Moguls mix it in cement contest
Purses open as SA’s Nhleko and Nigeria’s Dangote square up for cement giant PPC
Step aside Conor McGregor and Floyd Mayweather — two of Africa’s richest men are squaring up for a mighty showdown involving billions of rands.
At stake is not a golden belt, but cement. Enough to supply most of Africa.
South African businessman Phuthuma Nhleko threw the first punch this week, producing a R6-billion cheque in a R5.75a-share “firm offer” to acquire stock in cement giant PPC.
Nigerian billionaire Aliko Dangote hit back with an “indicative offer closer to the current market price of the share”. That was close to R6.35 a share on Friday, valuing the company at R10.1-billion.
The face-off has PPC shareholders laughing all the way to the JSE.
Two of Africa’s richest men are finally going toe-to-toe. They have been circling each other for quite a while but now an intense corporate scrap seems inevitable.
Aliko Dangote and Phuthuma Nhleko are squaring up for a bidding war over PPC, South Africa’s biggest cement producer. This time the Nigeria-South Africa power play will be more profitable than the political rivalry of the Goodluck Jonathan-Jacob Zuma years.
PPC’s investors are already smiling all the way to the JSE, with the share price having risen 84% from its most recent low three weeks ago. It could get better still in the next few weeks as the billionaires sharpen their tools and dig deeper in their pockets in order to win the favour of the PPC shareholders.
Nhleko’s consortium this week fired the first shot, producing a R6-billion cheque in a R5.75 a share “firm offer” to acquire stock in PPC and to settle the debt owed by its smaller domestic rival, Afrisam.
Nhleko’s Phambani Group owns 30.5% of Afrisam and has management control through an agreement with the Public Investment Corporation (PIC), which owns 66% of the company. The companies would combine their operations if Nhleko has his way. It is pursuing the PPC merger in concert with Canadian investor Fairfax Africa Investments.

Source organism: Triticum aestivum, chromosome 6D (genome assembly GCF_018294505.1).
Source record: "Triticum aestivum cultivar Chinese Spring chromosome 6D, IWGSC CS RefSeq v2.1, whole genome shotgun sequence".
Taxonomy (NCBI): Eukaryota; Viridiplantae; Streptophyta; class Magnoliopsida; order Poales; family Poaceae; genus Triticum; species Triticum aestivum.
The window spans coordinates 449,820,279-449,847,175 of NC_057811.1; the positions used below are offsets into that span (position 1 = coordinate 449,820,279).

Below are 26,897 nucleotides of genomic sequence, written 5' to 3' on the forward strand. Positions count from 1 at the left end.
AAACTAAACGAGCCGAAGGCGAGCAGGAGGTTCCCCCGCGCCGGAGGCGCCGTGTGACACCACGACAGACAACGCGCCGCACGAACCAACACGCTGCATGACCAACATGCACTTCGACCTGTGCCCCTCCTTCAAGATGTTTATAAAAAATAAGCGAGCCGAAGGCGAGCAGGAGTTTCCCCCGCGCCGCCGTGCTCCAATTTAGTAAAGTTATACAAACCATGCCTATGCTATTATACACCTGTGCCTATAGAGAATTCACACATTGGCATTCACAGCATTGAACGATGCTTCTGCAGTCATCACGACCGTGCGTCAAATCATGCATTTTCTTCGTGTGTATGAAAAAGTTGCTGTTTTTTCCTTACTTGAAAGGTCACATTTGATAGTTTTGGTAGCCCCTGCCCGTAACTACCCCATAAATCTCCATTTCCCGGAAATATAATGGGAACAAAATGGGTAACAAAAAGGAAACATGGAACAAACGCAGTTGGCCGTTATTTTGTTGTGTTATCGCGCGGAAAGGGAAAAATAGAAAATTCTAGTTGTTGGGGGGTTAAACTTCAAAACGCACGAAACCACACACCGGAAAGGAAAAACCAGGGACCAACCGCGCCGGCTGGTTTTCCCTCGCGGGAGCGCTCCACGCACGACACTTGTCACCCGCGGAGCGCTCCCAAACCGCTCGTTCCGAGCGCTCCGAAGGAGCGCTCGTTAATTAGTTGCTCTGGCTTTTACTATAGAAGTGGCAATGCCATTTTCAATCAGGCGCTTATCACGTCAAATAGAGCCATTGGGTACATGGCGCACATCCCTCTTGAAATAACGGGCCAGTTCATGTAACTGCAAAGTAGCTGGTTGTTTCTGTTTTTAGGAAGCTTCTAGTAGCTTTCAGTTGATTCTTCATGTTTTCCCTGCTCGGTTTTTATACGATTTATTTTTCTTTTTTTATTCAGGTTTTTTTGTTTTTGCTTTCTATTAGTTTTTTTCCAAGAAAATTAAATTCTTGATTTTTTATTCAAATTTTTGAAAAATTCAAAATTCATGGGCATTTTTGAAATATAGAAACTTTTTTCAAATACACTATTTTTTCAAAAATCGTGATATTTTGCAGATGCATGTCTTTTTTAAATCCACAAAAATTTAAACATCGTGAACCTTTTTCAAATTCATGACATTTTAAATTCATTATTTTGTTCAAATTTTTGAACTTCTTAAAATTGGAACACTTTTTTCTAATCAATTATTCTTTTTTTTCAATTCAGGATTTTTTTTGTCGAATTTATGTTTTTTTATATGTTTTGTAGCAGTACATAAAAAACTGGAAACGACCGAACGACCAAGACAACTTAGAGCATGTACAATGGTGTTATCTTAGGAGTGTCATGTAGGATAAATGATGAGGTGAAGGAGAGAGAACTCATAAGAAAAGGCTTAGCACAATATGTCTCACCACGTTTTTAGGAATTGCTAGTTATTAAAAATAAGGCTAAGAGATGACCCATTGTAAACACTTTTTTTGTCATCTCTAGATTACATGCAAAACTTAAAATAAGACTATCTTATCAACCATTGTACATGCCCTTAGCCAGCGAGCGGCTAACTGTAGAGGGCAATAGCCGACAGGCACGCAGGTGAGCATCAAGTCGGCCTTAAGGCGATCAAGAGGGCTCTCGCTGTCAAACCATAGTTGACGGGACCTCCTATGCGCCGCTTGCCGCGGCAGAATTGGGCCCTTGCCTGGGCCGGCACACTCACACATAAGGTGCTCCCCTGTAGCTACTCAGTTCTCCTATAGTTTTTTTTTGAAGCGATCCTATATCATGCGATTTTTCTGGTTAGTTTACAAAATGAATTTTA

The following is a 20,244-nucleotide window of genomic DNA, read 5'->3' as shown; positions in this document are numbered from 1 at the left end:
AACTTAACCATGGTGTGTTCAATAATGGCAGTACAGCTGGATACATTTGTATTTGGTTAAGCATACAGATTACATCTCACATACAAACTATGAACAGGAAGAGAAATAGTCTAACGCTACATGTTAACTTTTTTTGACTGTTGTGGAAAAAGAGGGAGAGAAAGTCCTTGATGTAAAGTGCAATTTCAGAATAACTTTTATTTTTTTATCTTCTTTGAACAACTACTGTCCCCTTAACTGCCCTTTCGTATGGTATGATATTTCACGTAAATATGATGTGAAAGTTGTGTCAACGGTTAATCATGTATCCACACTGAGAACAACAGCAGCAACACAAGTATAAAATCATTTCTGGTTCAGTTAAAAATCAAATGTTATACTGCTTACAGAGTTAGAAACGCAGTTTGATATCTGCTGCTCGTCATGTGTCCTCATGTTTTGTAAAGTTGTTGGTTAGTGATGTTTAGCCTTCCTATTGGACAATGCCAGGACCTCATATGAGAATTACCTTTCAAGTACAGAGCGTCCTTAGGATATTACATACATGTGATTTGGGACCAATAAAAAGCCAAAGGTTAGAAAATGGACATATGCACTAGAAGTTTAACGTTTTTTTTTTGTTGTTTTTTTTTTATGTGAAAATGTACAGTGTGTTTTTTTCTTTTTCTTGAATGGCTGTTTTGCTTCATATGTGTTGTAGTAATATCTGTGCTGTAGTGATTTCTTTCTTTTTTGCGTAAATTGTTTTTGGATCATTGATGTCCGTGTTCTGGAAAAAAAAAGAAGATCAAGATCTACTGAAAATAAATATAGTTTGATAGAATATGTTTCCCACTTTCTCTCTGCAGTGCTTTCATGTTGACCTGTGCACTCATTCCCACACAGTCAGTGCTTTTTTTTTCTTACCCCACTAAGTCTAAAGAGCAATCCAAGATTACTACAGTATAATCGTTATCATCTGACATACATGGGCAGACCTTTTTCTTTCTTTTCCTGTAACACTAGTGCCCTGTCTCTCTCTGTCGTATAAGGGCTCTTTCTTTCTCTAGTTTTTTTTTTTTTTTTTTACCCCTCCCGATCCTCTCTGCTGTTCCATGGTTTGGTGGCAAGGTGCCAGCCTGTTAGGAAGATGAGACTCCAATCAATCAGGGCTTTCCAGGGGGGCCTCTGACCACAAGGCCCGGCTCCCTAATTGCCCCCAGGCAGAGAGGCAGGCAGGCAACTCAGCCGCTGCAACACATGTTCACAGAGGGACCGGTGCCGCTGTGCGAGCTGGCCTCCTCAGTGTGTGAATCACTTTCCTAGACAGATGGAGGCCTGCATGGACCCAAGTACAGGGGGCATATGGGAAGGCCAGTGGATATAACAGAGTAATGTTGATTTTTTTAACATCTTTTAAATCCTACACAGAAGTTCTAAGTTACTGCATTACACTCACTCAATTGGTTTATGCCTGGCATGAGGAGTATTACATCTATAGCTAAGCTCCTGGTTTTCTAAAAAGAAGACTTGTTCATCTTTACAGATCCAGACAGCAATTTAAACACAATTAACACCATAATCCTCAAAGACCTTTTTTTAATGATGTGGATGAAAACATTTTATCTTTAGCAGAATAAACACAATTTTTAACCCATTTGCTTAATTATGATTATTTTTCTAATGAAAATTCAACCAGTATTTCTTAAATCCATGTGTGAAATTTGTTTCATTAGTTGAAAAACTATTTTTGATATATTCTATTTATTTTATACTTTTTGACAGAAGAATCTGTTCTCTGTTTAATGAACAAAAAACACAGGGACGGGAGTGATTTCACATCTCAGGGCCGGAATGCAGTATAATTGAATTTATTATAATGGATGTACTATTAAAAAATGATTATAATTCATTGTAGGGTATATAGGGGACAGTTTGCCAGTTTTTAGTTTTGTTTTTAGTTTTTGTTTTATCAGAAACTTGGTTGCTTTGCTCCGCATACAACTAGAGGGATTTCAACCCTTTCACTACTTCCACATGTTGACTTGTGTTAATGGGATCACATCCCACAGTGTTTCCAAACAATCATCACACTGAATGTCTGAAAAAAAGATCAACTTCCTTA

While evidently not enough, the Afrisam/ Fairfax offer is a big improvement on the R4.60 a share offer Afrisam made in late August before it abandoned the talks. It then brought Fairfax in to recapitalise itself to wipe out its crippling R7-billion debt.
If their bid succeeds, they would take the cement war to Dangote across the continent, with their current operations stretching from Dar es Salaam in Tanzania across the centre of Africa to Kinshasa on the Atlantic Ocean. The combined group would have revenue estimated at R16-billion. The deal would also reduce the net debt of the merged group to under R6-billion.
Business Times can today disclose that through Dangote Cement, the Nigerian billionaire has submitted an “indicative offer” that would combine PPC’s operations with those of Dangote, currently the continent’s largest producer of cement.
A source close to PPC would only say the indicative price offered by Dangote was “closer to the current market price of the share”. That was just more than R6 a share on Thursday, but the stock jumped to close at R6.35 a share on Friday, valuing the company at R10.1-billion.
Dangote is offering a share swap to merge the two companies and list them on the JSE and the Nigerian Stock Exchange. The detail of the proposed merger is still being worked on.